Constructed in 1781, this beautiful building is in fact a palace. After a meticulous nearly two-year restoration, it opened as a multi-concept restaurant earlier this year. It would be worth a visit just to admire the artwork and architecture, but there are also many delicious things to eat at the seven fine-dining venues, from charcuterie to burgers to sushi and oysters.
Just as Italy has its espresso bars where locals stop in for a shot and then go about their day, Lisbon has many small, stand-up bars specializing this spirit, Portuguese brandy infused with sour cherries and cinnamon. You don’t linger; you take your shot and move on.
Parque das Nações
The city isn’t all cobblestone streets and historic, traditional architecture. This formerly industrial neighborhood became a hub of out-there contemporary buildings after it was selected to host the World Exposition in 1998. There are performing arts centers inside some of them, but it’s the exteriors that captivate. A riverside promenade and overhead cable cars afford the best views.
Time Out Mercado de Ribeira
It can be tough to stake out a seat, but once you get one, there are gustatory pleasures galore at this massive market, a pleasing alternative to the formality of fine dining. The stalls offer surprisingly sophisticated fare, some of it from culinary stars like Henrique Sá Passoa, one of the country’s most high profile chefs. The magazine has its offices upstairs, in case you were wondering about the name.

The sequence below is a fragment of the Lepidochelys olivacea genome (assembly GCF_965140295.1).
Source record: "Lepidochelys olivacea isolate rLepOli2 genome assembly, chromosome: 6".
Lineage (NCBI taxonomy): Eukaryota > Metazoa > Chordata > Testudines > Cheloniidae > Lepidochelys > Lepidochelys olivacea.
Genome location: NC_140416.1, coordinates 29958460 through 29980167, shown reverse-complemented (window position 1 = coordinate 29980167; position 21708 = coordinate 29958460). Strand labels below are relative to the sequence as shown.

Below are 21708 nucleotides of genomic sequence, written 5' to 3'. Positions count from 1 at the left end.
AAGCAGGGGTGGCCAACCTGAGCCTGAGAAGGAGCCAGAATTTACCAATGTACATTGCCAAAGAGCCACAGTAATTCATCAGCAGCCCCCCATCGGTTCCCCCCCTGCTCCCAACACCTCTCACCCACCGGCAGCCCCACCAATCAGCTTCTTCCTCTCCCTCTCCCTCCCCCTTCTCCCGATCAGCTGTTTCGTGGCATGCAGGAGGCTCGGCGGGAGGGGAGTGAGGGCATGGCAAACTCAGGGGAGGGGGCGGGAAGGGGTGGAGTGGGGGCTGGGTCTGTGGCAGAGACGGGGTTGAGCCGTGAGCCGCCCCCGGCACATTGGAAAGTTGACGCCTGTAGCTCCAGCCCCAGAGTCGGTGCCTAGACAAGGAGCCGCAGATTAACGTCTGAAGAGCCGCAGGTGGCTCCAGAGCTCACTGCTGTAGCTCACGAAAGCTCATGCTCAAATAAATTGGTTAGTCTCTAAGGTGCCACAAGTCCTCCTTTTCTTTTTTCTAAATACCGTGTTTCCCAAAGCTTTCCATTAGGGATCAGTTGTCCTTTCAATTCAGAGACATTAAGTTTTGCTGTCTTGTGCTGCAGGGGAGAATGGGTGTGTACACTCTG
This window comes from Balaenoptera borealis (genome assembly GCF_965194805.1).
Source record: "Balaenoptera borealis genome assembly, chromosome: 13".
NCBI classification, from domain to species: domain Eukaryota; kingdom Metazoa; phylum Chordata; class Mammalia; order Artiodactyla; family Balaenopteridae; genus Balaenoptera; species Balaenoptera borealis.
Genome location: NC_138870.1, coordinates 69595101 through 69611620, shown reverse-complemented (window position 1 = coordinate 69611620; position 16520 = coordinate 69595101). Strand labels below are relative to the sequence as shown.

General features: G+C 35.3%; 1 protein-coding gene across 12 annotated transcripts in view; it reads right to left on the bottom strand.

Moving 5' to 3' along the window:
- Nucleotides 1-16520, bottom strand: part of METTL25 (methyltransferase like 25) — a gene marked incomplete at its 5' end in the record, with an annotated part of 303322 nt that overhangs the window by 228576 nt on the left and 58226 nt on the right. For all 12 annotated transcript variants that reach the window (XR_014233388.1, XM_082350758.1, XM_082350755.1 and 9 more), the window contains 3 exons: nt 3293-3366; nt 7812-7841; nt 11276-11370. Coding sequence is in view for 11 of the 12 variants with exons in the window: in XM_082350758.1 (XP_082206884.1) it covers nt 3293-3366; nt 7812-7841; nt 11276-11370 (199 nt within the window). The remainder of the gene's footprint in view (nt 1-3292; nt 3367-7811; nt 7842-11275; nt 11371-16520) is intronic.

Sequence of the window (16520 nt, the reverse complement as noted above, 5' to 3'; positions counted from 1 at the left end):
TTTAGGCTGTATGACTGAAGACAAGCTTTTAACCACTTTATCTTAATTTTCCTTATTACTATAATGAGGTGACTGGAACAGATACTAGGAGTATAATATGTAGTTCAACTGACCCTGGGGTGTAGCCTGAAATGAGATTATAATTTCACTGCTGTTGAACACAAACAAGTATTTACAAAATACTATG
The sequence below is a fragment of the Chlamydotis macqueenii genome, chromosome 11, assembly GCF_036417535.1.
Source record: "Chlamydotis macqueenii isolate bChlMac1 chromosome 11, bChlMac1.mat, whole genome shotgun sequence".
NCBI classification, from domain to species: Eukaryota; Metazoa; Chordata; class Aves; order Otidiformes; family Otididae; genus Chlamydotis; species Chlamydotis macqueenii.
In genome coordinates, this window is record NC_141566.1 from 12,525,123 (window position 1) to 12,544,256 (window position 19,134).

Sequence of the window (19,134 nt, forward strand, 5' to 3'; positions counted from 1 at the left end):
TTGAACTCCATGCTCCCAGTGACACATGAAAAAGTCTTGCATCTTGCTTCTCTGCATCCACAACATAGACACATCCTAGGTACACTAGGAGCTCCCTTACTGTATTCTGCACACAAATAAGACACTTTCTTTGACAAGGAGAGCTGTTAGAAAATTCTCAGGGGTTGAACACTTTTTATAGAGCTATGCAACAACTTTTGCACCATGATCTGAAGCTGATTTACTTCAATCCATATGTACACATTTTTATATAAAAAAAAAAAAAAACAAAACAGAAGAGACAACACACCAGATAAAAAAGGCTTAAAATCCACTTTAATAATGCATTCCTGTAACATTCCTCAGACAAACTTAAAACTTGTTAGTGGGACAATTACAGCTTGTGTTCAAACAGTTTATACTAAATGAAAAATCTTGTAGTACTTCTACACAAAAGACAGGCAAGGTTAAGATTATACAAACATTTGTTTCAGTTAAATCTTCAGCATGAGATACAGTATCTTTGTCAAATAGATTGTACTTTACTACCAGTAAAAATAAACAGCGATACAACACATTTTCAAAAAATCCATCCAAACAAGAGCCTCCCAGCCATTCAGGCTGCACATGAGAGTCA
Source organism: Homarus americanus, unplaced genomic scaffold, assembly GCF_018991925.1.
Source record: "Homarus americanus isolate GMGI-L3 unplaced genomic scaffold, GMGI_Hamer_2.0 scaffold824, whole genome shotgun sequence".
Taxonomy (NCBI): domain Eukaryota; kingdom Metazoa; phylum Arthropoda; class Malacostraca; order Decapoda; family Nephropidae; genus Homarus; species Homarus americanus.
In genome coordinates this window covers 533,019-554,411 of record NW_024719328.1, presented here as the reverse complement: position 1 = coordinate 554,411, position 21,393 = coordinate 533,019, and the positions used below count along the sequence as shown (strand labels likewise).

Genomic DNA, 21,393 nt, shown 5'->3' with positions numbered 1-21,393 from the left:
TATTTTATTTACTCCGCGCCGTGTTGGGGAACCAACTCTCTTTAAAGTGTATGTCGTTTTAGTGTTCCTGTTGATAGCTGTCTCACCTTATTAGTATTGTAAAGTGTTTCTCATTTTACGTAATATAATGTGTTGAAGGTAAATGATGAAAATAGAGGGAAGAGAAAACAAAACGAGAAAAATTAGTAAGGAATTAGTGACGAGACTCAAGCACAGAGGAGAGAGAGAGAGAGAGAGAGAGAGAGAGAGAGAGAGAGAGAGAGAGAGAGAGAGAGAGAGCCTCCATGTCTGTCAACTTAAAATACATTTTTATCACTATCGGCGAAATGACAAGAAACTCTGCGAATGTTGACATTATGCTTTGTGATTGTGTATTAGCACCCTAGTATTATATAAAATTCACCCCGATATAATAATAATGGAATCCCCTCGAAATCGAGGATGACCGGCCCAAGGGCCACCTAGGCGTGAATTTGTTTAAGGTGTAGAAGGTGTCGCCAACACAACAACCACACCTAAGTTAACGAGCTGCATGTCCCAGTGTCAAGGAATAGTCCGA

You make this day (or longer) trip to this UNESCO World Heritage town (also an easy train ride from Lisbon) for the palaces: the Moorish castle, the National Palace and the magnificent Palácio da Pena, a 19th-century triumph of Romantic architecture that married elements of Gothic, Moorish and Renaissance design. Hit the trifecta by staying (or having a gourmet lunch) in one of Sintra’s other beautiful palaces, which is now the five-starTivoli Palácio Seteais and is fresh off an extensive, thoughtful restoration overseen by the Ricardo do Espirito Santo Silva Foundation and involving around 30 specialist artisans. Most of the furnishings date from the 18th century, and there are about 200 pieces of original art in the 30 guest rooms and gracious public spaces.
A fondness for silly transportation
Touring Sintra and its surrounding area in a motorcycle sidecar is great goofy fun, but it’s also practical as the driver can maneuver past the throng of traffic inching up the hill to the Pena Palace. Likewise, a tour of Lisbon’s very old, very traditional neighborhood of Alfama on a Segway seemed silly but made sense, as the streets are far too steep to enjoy walking up (or slipping down—the cobblestones get quite slick in the summer heat) and far too narrow for even the city’s many tuk-tuks (speaking of silly transportation) to pass through. The Tivoli hotels can arrange both.
Source: Forbes, AUG 18, 2016